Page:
From his embed with US Marines Echo Company in Afghanistan, photojournalist and filmmaker Danfung Dennis reveals the devastating impact a Taliban machine-gun bullet has on the life of 25-year-old Sergeant Nathan Harris.
In the age of manscaping, metrosexuals, and grooming products galore - what does it mean to be a man? Oscar nominee Morgan Spurlock and executive producers Ben Silverman, Will Arnett, and Jason Bateman present a delightfully entertaining doc featuring candid interviews from Will Arnett, Jason Bateman, Paul Rudd, Zach Galifianakis, and everyday people weighing in on everything from the obsession with facial hair to body dysmorphic disorder. A FilmBuff presentation. MPAA Rating: NOTRATED
Approaching a community filled with so many rumors and misconceptions is no easy task. Fursonas director Dominic Rodriguez is not without his own biases, but instead of attempting to deny this fact, he faces it head on, unafraid to be shot down by his subjects. Fursonas is a whistleblower film that oscillates between the fantastic and the unusual, with moments of awe and wonder slapped against harsh reality. The audience can delight in infiltrating the fun and sometimes-dark secrets of an escapist group. Whether or not you’ve heard of furry fandom, this documentary transcends its bizarre premise to tell a universal story of identity and community. Like a small town in Middle America, you’ll find friends in the most unusual places and unexpected enemies around every corner. Unlike a small town in Middle America, you’ll find furries.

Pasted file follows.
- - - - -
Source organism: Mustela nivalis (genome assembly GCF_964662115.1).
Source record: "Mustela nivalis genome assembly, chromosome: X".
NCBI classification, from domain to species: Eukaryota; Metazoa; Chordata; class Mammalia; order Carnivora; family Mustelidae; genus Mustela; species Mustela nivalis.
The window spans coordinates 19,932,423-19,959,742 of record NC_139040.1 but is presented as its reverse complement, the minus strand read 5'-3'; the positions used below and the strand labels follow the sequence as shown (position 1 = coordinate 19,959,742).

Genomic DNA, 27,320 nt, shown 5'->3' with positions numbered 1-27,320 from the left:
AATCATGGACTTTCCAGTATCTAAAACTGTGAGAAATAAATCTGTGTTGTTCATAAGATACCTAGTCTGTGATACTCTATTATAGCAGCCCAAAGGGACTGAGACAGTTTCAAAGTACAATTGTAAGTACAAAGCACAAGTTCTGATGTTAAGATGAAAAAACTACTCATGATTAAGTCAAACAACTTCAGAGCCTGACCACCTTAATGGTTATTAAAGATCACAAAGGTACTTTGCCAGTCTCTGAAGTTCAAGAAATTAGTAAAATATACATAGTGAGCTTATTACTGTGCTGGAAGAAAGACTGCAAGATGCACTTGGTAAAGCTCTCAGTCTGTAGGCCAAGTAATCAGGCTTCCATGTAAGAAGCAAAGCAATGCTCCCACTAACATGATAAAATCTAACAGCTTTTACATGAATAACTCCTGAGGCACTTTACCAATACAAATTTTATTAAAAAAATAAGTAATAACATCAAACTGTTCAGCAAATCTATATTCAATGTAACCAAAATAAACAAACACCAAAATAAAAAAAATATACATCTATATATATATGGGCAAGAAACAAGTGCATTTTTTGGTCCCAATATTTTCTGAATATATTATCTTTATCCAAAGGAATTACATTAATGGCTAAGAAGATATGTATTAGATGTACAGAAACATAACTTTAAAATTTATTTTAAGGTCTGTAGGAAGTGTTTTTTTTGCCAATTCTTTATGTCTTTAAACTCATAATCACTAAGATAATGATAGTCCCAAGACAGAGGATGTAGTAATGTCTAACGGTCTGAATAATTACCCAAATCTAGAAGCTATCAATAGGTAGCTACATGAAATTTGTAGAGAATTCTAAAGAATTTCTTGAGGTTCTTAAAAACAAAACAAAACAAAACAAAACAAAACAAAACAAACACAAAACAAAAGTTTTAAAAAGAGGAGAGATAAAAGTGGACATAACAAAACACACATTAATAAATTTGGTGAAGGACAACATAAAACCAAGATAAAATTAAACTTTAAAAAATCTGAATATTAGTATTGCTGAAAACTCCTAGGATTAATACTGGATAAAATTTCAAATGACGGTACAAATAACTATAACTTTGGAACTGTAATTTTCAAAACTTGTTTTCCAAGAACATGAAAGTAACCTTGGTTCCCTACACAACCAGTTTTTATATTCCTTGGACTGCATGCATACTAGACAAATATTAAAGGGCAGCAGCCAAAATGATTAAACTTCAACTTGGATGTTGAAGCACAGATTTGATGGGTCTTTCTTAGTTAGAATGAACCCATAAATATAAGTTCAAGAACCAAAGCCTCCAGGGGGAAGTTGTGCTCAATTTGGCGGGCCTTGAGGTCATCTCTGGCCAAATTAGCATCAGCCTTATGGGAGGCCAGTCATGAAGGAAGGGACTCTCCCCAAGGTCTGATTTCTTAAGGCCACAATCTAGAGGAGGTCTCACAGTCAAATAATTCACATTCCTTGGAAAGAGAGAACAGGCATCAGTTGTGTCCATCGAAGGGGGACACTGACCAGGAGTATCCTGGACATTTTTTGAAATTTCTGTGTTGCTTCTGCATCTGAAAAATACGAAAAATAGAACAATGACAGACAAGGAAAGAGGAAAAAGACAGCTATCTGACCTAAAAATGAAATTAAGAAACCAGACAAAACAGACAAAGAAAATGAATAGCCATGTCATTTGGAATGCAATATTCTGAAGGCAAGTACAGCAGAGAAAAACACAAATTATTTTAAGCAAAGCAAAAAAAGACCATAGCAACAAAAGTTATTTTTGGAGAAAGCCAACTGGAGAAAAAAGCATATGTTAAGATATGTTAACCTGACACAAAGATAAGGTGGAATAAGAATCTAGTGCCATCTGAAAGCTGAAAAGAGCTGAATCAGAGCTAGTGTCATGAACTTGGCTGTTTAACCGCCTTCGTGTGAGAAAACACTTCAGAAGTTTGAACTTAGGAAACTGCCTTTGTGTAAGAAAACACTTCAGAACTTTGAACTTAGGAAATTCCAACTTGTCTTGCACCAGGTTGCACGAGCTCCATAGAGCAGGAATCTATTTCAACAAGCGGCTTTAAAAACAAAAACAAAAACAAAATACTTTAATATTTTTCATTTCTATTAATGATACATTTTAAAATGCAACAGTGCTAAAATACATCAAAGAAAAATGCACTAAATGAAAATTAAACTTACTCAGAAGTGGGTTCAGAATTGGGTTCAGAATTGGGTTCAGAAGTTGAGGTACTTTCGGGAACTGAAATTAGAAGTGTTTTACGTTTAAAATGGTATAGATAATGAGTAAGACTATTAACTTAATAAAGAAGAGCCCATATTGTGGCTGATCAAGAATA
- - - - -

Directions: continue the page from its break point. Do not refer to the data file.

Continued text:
Is the American Dream alive or dead? Political comedian John Fugelsang hits the road to find out in Dream On. This epic road trip retraces the journey of Alexis de Tocqueville, whose study of our young country in 1831 came to define America as a place where anyone, of any background, could climb the ladder of economic opportunity. Following in the Frenchman’s footsteps, Fugelsang asks whether the optimistic spirit of the American Dream that Tocqueville popularized is alive and well in the twenty-first century, or whether George Carlin was right when he famously quipped, “It’s called the American Dream because you have to be asleep to believe it.” Dream On features stories of hard-working people trapped in poverty; senior citizens who have lost their pensions; blue collar workers whose jobs have disappeared; homeowners fighting foreclosure; once prosperous families struggling with hunger and homelessness; fast food workers fighting for a living wage; non-violent drug offenders in prison for decades; undocumented immigrants fighting deportation; low-income communities struggling with poverty-related disease; rust belt cities coping with deindustrialization; educators trying to reform our failing public schools; and social entrepreneurs designing new ways to reduce poverty. As countless Americans struggle with diminished prospects for the future, our core beliefs about the value of work, the inevitability of progress, the fairness of the system, and America’s standing in the world are being shaken. After decades of rising income inequality and declining economic mobility, reviving the American Dream has become the defining issue of our time.